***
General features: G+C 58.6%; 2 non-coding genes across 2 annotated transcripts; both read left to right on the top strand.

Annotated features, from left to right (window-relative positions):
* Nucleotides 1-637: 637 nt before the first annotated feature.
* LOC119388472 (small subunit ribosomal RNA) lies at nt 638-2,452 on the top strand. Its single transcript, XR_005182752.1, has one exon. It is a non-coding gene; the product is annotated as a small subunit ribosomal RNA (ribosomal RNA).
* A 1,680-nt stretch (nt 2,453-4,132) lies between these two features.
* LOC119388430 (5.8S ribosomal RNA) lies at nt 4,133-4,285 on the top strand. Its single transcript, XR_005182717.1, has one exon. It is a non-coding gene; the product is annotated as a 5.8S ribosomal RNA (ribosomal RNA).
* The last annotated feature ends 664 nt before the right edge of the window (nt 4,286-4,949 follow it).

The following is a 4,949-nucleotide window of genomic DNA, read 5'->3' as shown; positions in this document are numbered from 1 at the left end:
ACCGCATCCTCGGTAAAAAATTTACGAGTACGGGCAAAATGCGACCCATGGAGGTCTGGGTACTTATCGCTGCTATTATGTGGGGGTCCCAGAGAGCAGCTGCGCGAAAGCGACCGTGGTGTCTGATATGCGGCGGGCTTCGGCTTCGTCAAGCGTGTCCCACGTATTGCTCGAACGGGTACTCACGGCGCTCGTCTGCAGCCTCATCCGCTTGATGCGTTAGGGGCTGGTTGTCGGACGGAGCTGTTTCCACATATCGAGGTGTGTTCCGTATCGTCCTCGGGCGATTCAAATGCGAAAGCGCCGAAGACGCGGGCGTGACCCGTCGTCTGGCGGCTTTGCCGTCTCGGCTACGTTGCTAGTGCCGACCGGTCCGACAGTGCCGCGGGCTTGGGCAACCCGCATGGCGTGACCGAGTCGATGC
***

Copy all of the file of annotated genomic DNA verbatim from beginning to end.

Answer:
General features: G+C 58.6%; 2 non-coding genes across 2 annotated transcripts; both read left to right on the top strand.

Annotated features, from left to right (window-relative positions):
* Nucleotides 1-637: 637 nt before the first annotated feature.
* LOC119388472 (small subunit ribosomal RNA) lies at nt 638-2,452 on the top strand. Its single transcript, XR_005182752.1, has one exon. It is a non-coding gene; the product is annotated as a small subunit ribosomal RNA (ribosomal RNA).
* A 1,680-nt stretch (nt 2,453-4,132) lies between these two features.
* LOC119388430 (5.8S ribosomal RNA) lies at nt 4,133-4,285 on the top strand. Its single transcript, XR_005182717.1, has one exon. It is a non-coding gene; the product is annotated as a 5.8S ribosomal RNA (ribosomal RNA).
* The last annotated feature ends 664 nt before the right edge of the window (nt 4,286-4,949 follow it).

The following is a 4,949-nucleotide window of genomic DNA, read 5'->3' as shown; positions in this document are numbered from 1 at the left end:
ACCGCATCCTCGGTAAAAAATTTACGAGTACGGGCAAAATGCGACCCATGGAGGTCTGGGTACTTATCGCTGCTATTATGTGGGGGTCCCAGAGAGCAGCTGCGCGAAAGCGACCGTGGTGTCTGATATGCGGCGGGCTTCGGCTTCGTCAAGCGTGTCCCACGTATTGCTCGAACGGGTACTCACGGCGCTCGTCTGCAGCCTCATCCGCTTGATGCGTTAGGGGCTGGTTGTCGGACGGAGCTGTTTCCACATATCGAGGTGTGTTCCGTATCGTCCTCGGGCGATTCAAATGCGAAAGCGCCGAAGACGCGGGCGTGACCCGTCGTCTGGCGGCTTTGCCGTCTCGGCTACGTTGCTAGTGCCGACCGGTCCGACAGTGCCGCGGGCTTGGGCAACCCGCATGGCGTGACCGAGTCGATGC